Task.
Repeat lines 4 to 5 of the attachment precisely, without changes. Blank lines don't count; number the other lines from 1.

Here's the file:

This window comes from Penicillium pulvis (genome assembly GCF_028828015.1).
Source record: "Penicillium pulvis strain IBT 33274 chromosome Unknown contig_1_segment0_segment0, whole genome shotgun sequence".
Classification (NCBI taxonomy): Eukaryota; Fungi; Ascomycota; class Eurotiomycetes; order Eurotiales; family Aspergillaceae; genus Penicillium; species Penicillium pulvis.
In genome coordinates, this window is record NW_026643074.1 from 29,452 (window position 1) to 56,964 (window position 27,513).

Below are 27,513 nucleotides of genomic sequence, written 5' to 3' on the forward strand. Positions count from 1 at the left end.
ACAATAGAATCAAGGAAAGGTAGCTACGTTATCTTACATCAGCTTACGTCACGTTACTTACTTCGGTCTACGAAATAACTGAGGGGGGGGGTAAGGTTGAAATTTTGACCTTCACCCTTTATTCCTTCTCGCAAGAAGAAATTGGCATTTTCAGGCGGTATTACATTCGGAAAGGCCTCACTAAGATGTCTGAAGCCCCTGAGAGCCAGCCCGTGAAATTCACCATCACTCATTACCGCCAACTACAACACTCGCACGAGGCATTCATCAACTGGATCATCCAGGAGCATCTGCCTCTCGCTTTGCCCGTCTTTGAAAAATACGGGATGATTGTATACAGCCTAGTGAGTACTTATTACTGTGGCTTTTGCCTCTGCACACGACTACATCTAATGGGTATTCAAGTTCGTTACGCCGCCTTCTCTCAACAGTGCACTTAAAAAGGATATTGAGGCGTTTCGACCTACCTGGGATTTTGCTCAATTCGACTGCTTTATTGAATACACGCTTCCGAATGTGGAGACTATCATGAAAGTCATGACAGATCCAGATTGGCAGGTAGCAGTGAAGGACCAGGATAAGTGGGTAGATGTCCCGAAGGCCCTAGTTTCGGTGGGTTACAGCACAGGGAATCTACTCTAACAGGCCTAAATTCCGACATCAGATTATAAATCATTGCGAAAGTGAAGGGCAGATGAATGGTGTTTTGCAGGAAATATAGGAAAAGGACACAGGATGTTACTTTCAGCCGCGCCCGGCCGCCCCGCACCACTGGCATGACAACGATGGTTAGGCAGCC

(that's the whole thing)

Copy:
In genome coordinates, this window is record NW_026643074.1 from 29,452 (window position 1) to 56,964 (window position 27,513).

Below are 27,513 nucleotides of genomic sequence, written 5' to 3' on the forward strand. Positions count from 1 at the left end.